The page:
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South Kolkata’s Lake Kalibari – where Goddess has a seat of five skulls!

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If Kolkata is all about Kalighat Kali Mandir and Dakshineshwar to tourists, it is also about smaller, quaint Kali baris to the residents of this City of Street Temples. The epitome of feminine manifestation of Shakti is none other than Kalika. This fierce, demon-devouring Goddess is the divine protector of mankind, destroys all evil forces and is a celebration of darkness and destruction. Different incarnations of Parvati are worshiped in various parts of the country, but Kali is the aradhya devi of Bengal. Many even say that the ancient name of Kolkata - Kalikata was inspired from the name of the Mother Goddess herself. There is no dearth of Kali temples in and around Kolkata. Among these, Lake Kali Bari is one of the most significant one, specially to people of South Kolkata.
 
Located in Southern Avenue, Lake Kalibari is a popular religious seat established around 60 years ago by Haripada Chakraborty in 1949. Back then, it was known as the Shree Shree Karunamoyee Kalimata Mandir after the deity ‘Karunamoyee.’ Later, the name changed to Lake Kali Bari derived from the famous Lake of Southern Avenue, primarily owing to word of mouth. The management of the temple is under Karunamoyee Kalimata Trust. 

To make sure that mankind receives solace, Haripada created Panchamundi’s Ashan (a seat of five skulls) which still exists within the temple. Lake Kalibari offers a unique sense of tranquility and is a favourite place of worship among Kali devotees. The history behind Lake Kali Bari is highly interesting. Haripada Charaborty had an ardent devotion for Maa Kali and spent most of his time indulging in spiritual sadhana. Back then, he was also known as Gurudev by many. It is said that Maa Kali appeared in a luminous radiance in the thatched hut of Gurudev Haripada Chakraborty. Thereafter, his mind and soul blossomed in the divine light and he constructed the seat of five skulls for performing ‘Tantra Kriya’ for the well-being and salvation of mankind. His devotion for Kali was noteworthy and his entire life was dedicated to a vast Karmayagya.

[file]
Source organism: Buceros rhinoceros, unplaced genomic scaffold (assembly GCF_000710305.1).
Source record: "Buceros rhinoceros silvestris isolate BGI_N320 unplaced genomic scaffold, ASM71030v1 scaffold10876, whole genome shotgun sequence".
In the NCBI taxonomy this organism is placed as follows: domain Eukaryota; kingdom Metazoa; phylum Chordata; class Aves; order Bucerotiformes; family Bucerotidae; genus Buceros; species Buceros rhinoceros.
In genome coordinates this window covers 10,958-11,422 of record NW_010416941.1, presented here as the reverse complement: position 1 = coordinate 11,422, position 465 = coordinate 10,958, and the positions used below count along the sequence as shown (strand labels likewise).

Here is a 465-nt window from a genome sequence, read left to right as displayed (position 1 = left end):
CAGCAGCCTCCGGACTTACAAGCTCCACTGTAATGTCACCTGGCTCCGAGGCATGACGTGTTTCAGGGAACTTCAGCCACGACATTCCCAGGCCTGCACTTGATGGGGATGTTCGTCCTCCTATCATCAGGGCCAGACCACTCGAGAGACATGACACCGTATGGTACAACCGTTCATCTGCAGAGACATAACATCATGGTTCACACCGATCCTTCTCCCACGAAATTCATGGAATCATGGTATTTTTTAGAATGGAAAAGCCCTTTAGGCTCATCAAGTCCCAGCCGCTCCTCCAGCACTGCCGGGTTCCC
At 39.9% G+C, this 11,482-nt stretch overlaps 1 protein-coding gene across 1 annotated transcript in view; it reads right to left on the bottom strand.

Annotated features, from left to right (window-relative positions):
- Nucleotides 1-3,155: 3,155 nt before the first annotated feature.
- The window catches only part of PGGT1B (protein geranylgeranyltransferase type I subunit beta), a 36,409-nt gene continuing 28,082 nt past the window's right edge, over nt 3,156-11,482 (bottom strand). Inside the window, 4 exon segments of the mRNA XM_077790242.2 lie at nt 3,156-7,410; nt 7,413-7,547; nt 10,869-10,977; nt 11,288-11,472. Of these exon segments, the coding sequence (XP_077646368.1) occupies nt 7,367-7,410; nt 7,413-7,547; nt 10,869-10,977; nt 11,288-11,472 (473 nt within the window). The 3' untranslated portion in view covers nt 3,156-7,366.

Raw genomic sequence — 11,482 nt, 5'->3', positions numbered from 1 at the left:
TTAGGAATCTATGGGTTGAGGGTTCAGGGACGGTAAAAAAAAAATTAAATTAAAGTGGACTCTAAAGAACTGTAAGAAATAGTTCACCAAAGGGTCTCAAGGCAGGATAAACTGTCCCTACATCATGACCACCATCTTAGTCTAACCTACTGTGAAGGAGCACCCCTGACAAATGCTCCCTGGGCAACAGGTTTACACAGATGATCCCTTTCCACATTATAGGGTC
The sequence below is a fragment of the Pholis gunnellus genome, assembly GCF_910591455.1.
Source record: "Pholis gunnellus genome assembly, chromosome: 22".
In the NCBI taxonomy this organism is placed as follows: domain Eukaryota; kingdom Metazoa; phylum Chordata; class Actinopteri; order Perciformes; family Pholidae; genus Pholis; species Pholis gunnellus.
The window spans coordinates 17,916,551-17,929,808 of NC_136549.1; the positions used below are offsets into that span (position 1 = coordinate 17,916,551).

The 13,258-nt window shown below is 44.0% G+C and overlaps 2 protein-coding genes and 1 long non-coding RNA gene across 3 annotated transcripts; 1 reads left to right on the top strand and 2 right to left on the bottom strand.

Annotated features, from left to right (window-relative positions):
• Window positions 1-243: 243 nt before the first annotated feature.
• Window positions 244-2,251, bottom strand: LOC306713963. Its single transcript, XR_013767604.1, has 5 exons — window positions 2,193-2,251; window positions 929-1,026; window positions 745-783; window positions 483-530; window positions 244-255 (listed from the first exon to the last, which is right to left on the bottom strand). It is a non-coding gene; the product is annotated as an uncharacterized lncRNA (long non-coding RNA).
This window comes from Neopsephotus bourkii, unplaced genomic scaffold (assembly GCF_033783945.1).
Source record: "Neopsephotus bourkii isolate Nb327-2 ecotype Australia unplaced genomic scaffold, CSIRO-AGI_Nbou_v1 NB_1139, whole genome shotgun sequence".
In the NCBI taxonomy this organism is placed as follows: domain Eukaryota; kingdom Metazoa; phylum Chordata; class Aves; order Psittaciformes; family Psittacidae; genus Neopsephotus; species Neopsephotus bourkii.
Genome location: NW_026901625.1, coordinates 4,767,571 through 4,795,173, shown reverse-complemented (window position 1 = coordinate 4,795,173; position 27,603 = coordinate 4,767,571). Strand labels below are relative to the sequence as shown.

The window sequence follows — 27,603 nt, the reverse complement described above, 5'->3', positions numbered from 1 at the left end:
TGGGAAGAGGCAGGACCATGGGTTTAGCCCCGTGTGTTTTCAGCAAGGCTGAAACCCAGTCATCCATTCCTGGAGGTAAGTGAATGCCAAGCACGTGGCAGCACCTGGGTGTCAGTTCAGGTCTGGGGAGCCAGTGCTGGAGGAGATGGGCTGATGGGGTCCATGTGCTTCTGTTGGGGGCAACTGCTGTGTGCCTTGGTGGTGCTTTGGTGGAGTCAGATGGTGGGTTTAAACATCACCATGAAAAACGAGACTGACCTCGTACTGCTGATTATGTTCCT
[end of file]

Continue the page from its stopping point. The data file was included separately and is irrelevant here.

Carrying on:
Among his various disciples, Nitai Chandra Basu was noteworthy. He spent fifteen years at Haripada’s service and used the best of his sources to form a definitive temple plan with the help of Padmashree Achyut Kanvinde. The bigger and grand temple is still under construction and has not been completed because of capital crunch. The plan includes community hall for social and religious reasons, conference rooms for exchange of cultural and religious matters, free medical center and free help-service. 

Be it a regular day or festivities, Lake Kali Bari is always full of devotees. “Of all the Kalibaris in the city, it is probably the smallest but the treatment doled out is also very personal. From the flower vendors to the priests, warmth oozes from the entire ambience once you enter the temple premise. There is no rush to finish your pujo as seen in some of the famous Kalibaris. One can stand as long as they want and even offer ‘anjali’ which is conducted every 15 minutes on Tuesdays and Saturdays. And it is my personal belief that the Goddess that resides in Lake Kali Bari is the most potent of them all,” said Ankita Chatterjee, a frequent visitor of Lake Kali Bari.